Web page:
Province Leads the Way in Normalizing Cannabis Market – LPC
Alberta’s cannabis retailers lead the way when it comes to normalizing cannabis sales and creating a maturing market. That’s important for many reasons – including consumer satisfaction. But one of the key reasons that federal and provincial governments talk about is to keep down black market cannabis. Alberta’s cannabis retailers offer legal availability like no other province has so far.
“It’s getting closer to being able to always ensure the top-selling strains are in stock,” said Darren Bondar. He’s the chief executive and president of Inner Spirit Holdings Ltd., which owns the Spiritleaf retail franchise chain. There’s still room for improvement, Bondar said. “We need more product volume and variety from licensed producers to be able to differentiate ourselves.”
According to this Globe and Mail report, Alberta’s cannabis retailers are operating like any retailer. (Please see link below.) They are offering discounts, loyalty programs, and focus on the customer experience. This helps overcome “burdensome” regulations on advertising and promotions.
Currently, Alberta’s cannabis retailers number over 300. At least one analyst expects that number could hit 550 stores before the market is saturated. The industry is maturing so successfully that prices have come down, making legal options even more attractive.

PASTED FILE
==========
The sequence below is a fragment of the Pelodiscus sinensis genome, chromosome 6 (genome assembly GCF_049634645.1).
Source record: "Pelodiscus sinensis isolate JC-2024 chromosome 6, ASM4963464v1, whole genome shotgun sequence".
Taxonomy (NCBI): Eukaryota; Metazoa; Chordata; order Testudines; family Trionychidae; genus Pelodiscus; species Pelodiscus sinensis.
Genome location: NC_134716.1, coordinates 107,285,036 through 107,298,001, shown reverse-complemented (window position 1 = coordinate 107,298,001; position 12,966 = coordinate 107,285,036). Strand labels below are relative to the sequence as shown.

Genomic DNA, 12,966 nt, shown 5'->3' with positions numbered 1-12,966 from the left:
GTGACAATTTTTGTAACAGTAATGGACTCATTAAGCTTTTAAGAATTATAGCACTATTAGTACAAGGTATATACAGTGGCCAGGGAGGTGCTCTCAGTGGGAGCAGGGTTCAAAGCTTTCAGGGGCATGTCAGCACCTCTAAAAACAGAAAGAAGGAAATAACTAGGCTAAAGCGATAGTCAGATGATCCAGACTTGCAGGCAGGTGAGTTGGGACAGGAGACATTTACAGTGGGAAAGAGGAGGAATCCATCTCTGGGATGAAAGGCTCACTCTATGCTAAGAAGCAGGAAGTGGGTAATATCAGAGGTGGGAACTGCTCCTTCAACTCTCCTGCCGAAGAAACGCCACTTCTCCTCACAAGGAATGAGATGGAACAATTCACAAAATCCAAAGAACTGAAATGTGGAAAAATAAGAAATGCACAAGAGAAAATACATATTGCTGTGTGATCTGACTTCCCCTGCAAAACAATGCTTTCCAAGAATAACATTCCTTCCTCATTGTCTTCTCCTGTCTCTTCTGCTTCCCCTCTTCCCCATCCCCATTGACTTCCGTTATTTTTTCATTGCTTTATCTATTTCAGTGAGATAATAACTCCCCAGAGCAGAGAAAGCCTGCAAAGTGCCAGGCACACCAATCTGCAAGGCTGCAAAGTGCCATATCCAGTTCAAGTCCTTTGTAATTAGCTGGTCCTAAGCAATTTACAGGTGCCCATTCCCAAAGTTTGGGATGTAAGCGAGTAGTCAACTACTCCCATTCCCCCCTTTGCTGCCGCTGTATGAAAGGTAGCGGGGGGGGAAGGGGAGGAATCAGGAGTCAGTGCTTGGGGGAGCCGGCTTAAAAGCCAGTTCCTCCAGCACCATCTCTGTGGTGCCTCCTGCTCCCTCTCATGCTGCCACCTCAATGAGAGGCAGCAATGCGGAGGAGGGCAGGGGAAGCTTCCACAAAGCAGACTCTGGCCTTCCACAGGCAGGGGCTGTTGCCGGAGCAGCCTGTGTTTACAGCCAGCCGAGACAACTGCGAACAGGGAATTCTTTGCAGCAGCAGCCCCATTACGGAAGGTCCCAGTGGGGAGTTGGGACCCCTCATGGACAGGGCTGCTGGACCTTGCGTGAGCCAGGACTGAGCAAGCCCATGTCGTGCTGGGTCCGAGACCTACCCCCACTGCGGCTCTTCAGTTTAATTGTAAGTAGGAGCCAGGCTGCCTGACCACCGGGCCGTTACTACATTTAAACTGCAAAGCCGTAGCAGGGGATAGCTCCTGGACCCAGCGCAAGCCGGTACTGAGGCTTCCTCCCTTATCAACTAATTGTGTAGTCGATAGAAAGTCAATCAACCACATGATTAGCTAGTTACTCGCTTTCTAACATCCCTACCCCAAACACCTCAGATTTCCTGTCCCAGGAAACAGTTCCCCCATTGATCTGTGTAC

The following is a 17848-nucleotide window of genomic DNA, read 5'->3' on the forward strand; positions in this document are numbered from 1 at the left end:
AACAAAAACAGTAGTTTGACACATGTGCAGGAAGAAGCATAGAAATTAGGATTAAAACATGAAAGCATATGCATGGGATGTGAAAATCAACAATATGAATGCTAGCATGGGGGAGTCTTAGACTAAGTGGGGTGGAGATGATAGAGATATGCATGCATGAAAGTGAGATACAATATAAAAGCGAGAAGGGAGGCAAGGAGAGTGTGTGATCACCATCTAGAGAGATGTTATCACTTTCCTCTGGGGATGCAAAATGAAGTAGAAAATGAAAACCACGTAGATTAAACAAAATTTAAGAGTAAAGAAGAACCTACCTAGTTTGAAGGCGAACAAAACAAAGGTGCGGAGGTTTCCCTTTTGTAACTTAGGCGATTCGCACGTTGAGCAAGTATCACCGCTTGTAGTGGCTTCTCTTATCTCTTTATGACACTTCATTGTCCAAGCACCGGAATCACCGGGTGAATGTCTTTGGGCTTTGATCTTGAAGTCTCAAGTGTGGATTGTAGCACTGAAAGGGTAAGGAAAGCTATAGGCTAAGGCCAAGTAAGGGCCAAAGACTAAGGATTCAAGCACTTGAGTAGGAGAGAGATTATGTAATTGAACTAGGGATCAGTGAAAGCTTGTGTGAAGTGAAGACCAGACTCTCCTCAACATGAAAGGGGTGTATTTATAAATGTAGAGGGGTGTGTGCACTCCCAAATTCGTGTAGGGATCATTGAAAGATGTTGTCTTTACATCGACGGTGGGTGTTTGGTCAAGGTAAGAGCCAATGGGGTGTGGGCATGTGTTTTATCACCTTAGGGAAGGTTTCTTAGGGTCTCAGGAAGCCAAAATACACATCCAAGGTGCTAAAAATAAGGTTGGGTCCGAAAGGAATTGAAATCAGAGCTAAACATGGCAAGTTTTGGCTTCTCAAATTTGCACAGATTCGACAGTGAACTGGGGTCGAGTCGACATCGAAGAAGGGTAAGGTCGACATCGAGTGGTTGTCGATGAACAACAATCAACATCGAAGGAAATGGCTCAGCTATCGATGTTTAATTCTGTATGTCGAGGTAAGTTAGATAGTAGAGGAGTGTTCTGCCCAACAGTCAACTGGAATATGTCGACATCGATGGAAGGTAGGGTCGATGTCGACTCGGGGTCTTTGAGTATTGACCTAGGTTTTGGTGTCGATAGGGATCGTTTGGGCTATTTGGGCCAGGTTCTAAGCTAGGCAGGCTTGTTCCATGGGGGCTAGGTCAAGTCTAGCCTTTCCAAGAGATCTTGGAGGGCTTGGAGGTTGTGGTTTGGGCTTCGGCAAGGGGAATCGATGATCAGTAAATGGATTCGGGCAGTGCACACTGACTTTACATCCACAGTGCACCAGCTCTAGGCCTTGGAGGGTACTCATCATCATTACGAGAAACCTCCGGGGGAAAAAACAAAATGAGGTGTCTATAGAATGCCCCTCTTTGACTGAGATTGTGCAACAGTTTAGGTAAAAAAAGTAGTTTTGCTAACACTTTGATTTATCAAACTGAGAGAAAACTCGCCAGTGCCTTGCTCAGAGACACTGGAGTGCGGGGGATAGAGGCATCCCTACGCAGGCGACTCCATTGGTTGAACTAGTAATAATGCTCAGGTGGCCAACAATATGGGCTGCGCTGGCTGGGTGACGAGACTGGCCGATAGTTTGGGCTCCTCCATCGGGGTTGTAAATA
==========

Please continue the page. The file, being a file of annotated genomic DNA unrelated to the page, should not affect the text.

Alberta’s Cannabis Retailers and Industry a Blueprint for Other Provinces – LPC
Most other provinces are lagging far behind in retail stores. Most notably, Ontario still only had 24 bricks-and-mortar stores open in the first year of legalization, and all of them south of Sudbury. The government said its cannabis licence lottery was meant to slow the process to make up for cannabis shortages-slash-supply chain issues. However, with recent reports of Aurora dumping cannabis supply, that seems to be less of an issue.
On the other hand, black market supply continues to thrive in many places. Although BC still has the lowest legal cannabis sales per capita, there is a direct connection with availability. In short, if there is a legal supply, people will access it.
There are signs of change. Recently Saskatchewan announced it will move to an open cannabis market retail model. Soon, Saskatchewan’s cannabis retailers will look much like Alberta’s cannabis retailers. It seems to be the system that works best in Canada: safe supply, secure stores, and wide access. Only then will illegal cannabis be less attractive.
This editorial content from the LPC News Team provides analysis, insight, and perspective on current news articles. To read the source article this commentary is based upon, please click on the link below.